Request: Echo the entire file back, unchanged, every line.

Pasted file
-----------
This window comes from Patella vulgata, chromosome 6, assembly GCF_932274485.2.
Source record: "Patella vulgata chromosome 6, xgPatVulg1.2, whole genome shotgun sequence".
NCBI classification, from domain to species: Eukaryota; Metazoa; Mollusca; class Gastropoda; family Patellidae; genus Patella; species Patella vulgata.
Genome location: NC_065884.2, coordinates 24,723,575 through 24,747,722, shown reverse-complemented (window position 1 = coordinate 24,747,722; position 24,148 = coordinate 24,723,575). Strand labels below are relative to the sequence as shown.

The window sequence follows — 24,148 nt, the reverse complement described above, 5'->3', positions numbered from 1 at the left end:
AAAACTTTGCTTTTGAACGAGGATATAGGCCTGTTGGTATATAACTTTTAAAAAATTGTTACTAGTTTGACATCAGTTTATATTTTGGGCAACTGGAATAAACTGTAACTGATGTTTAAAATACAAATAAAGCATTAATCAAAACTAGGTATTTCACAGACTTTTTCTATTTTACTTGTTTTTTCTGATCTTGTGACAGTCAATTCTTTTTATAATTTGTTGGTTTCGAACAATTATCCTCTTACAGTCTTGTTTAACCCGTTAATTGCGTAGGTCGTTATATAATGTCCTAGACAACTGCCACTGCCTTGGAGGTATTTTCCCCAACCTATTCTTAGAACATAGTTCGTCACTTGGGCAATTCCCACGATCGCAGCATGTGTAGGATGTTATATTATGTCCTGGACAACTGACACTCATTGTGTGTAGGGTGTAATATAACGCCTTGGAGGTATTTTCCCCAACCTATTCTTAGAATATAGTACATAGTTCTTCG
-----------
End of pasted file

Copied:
This window comes from Patella vulgata, chromosome 6, assembly GCF_932274485.2.
Source record: "Patella vulgata chromosome 6, xgPatVulg1.2, whole genome shotgun sequence".
NCBI classification, from domain to species: Eukaryota; Metazoa; Mollusca; class Gastropoda; family Patellidae; genus Patella; species Patella vulgata.
Genome location: NC_065884.2, coordinates 24,723,575 through 24,747,722, shown reverse-complemented (window position 1 = coordinate 24,747,722; position 24,148 = coordinate 24,723,575). Strand labels below are relative to the sequence as shown.

The window sequence follows — 24,148 nt, the reverse complement described above, 5'->3', positions numbered from 1 at the left end:
AAAACTTTGCTTTTGAACGAGGATATAGGCCTGTTGGTATATAACTTTTAAAAAATTGTTACTAGTTTGACATCAGTTTATATTTTGGGCAACTGGAATAAACTGTAACTGATGTTTAAAATACAAATAAAGCATTAATCAAAACTAGGTATTTCACAGACTTTTTCTATTTTACTTGTTTTTTCTGATCTTGTGACAGTCAATTCTTTTTATAATTTGTTGGTTTCGAACAATTATCCTCTTACAGTCTTGTTTAACCCGTTAATTGCGTAGGTCGTTATATAATGTCCTAGACAACTGCCACTGCCTTGGAGGTATTTTCCCCAACCTATTCTTAGAACATAGTTCGTCACTTGGGCAATTCCCACGATCGCAGCATGTGTAGGATGTTATATTATGTCCTGGACAACTGACACTCATTGTGTGTAGGGTGTAATATAACGCCTTGGAGGTATTTTCCCCAACCTATTCTTAGAATATAGTACATAGTTCTTCG